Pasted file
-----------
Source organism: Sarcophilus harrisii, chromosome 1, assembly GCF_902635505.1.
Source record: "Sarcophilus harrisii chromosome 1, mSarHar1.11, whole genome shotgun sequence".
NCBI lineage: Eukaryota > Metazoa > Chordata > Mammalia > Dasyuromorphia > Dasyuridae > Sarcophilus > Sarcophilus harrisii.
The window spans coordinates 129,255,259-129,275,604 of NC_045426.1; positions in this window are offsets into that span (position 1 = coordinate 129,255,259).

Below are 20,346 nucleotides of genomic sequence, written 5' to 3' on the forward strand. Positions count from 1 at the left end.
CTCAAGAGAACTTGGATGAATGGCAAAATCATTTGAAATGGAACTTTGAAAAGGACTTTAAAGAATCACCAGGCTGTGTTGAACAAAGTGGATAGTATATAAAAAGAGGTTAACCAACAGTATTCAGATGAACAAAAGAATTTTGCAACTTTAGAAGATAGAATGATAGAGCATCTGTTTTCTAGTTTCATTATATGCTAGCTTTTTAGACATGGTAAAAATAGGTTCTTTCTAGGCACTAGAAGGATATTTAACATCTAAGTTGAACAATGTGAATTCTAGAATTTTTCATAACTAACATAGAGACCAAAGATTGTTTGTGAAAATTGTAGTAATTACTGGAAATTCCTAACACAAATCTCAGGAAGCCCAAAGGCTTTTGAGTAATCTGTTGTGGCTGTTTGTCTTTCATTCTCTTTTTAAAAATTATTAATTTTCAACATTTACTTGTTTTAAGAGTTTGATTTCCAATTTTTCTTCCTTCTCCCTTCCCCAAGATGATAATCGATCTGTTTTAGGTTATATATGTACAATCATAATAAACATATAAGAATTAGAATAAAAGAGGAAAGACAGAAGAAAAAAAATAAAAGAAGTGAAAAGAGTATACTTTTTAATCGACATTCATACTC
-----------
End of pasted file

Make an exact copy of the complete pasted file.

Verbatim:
Source organism: Sarcophilus harrisii, chromosome 1, assembly GCF_902635505.1.
Source record: "Sarcophilus harrisii chromosome 1, mSarHar1.11, whole genome shotgun sequence".
NCBI lineage: Eukaryota > Metazoa > Chordata > Mammalia > Dasyuromorphia > Dasyuridae > Sarcophilus > Sarcophilus harrisii.
The window spans coordinates 129,255,259-129,275,604 of NC_045426.1; positions in this window are offsets into that span (position 1 = coordinate 129,255,259).

Below are 20,346 nucleotides of genomic sequence, written 5' to 3' on the forward strand. Positions count from 1 at the left end.
CTCAAGAGAACTTGGATGAATGGCAAAATCATTTGAAATGGAACTTTGAAAAGGACTTTAAAGAATCACCAGGCTGTGTTGAACAAAGTGGATAGTATATAAAAAGAGGTTAACCAACAGTATTCAGATGAACAAAAGAATTTTGCAACTTTAGAAGATAGAATGATAGAGCATCTGTTTTCTAGTTTCATTATATGCTAGCTTTTTAGACATGGTAAAAATAGGTTCTTTCTAGGCACTAGAAGGATATTTAACATCTAAGTTGAACAATGTGAATTCTAGAATTTTTCATAACTAACATAGAGACCAAAGATTGTTTGTGAAAATTGTAGTAATTACTGGAAATTCCTAACACAAATCTCAGGAAGCCCAAAGGCTTTTGAGTAATCTGTTGTGGCTGTTTGTCTTTCATTCTCTTTTTAAAAATTATTAATTTTCAACATTTACTTGTTTTAAGAGTTTGATTTCCAATTTTTCTTCCTTCTCCCTTCCCCAAGATGATAATCGATCTGTTTTAGGTTATATATGTACAATCATAATAAACATATAAGAATTAGAATAAAAGAGGAAAGACAGAAGAAAAAAAATAAAAGAAGTGAAAAGAGTATACTTTTTAATCGACATTCATACTC